Getting started

30th November 2007 at 00:00
Four East Renfrewshire primary schools, in addition to St Mark's, have already had staff and pupils trained in peer mediation.

At St John's Primary, in Barrhead, the move into mediation grew out of an established buddy system, says Margaret McPherson, depute head. "It seemed a natural progression to take the P6 buddies and train them as peer mediators when they went into P7. The two systems have different aims, and more formal training is needed for mentoring. But it does give older pupils the chance to develop their skills of working with younger children."

Pupils volunteer for mentoring and 10 are selected by staff. In the first year, Sacro trained the depute head, pupil support assistants and the children. "So this year we were able to train the new mediators ourselves," says Mrs McPherson.

Weekly meetings with staff allow pupils to raise issues and concerns, but the mediators are given a great deal of autonomy. "It means they really believe in it and feel it's their own. So they designed the posters to advertise mediation around the school. They wrote letters to parents, which we pulled together and they approved. It is important that parents understand what we're doing."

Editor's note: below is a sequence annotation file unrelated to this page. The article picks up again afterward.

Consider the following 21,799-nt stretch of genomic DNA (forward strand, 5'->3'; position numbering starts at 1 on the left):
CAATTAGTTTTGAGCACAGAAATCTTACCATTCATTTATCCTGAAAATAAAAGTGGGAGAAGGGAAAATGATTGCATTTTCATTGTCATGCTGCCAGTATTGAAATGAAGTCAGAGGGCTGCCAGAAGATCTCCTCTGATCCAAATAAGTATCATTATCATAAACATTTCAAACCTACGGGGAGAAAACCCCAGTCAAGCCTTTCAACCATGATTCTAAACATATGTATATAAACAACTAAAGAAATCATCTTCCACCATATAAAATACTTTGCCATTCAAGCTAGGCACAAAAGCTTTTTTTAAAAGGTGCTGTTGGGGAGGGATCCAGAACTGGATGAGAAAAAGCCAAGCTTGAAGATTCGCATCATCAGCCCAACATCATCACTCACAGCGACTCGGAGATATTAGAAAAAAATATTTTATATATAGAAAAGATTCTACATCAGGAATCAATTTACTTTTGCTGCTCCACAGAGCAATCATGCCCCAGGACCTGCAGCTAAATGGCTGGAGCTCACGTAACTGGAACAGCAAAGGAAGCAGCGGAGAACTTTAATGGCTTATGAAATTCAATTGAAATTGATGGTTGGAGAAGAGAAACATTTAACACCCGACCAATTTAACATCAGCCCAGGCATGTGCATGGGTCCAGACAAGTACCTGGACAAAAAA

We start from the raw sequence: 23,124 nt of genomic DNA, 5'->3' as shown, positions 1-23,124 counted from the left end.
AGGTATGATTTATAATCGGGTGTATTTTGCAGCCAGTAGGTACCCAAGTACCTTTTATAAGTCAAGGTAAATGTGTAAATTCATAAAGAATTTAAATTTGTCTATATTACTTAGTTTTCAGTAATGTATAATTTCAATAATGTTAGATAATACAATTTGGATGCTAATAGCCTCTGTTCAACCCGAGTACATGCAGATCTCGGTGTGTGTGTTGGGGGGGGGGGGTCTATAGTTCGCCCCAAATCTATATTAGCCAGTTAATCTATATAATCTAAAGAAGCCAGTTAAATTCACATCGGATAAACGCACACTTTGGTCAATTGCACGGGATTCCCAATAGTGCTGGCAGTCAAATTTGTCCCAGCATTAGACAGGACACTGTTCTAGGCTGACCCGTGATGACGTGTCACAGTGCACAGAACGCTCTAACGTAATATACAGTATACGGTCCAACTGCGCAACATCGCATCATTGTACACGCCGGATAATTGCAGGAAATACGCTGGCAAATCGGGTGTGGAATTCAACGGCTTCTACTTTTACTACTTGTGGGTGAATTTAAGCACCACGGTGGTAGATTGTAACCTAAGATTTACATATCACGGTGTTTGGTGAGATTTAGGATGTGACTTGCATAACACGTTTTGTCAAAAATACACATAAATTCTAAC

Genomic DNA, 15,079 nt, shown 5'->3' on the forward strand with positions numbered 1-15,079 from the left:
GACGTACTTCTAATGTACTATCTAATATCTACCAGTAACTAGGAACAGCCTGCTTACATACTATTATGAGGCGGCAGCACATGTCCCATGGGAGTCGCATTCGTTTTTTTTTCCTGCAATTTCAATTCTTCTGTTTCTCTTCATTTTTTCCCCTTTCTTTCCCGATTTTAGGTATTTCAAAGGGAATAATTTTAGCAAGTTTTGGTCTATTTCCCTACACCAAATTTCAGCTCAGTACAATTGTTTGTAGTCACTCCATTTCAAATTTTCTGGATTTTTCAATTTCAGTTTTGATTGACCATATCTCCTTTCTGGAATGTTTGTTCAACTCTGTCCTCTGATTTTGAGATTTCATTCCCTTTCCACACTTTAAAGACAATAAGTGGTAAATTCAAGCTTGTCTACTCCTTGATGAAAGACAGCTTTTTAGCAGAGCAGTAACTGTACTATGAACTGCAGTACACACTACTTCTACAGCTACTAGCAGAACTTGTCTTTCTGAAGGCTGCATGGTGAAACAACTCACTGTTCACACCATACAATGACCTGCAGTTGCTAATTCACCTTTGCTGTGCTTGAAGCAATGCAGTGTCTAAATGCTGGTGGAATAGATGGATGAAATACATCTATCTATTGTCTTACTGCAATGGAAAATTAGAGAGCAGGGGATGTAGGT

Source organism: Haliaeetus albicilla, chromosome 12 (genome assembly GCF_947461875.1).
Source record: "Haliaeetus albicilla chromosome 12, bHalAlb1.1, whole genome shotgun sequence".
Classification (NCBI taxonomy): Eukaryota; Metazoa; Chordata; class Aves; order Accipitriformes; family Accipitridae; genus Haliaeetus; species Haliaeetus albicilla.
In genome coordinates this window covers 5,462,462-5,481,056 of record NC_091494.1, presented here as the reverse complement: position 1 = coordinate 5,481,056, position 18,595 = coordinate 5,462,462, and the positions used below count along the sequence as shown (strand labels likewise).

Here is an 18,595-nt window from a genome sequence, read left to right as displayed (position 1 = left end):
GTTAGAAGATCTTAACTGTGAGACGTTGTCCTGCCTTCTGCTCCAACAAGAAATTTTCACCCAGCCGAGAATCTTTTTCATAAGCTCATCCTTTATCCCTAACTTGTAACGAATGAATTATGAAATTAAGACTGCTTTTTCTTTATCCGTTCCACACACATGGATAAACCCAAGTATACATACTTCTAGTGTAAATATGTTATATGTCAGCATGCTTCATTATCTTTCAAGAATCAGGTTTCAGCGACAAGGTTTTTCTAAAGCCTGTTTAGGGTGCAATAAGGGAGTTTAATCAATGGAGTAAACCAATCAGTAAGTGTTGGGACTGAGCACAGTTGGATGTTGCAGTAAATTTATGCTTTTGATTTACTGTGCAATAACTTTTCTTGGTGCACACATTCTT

Peer mediators use their skills even when not on duty, she says. The role-playing has given this year's crop a clear idea of what they will encounter: "Once they have told us their stories, we repeat them to make sure we have understood, "says Caitlyn Clemenson, 11.

A mediator needs well-developed listening skills, says Grant McMillan, 11. "You need good ideas, so you can make suggestions on how they can think about their problems."

No matter how skilled the mediators, they won't be able to help solve every problem, says Kristy McShane, 11. "People come to us to help them, but sometimes we can't. You have to accept that."

But the desire to help people is the motivation most often expressed by mediators at St John's and St Mark's. "You're learning something that will still be useful when you leave school and meet people with problems," says Kirstie Wallace, 11.

The pupils who receive training gain immensely valuable life skills, says Catherine Dillon-Ruddy, headteacher. "It is an investment by the school, and the responsibility is good for them. You can see the effect. You can see them maturing."


More information and resources, including 'Peer Mediation in the UK: A guide for Schools': pupil.

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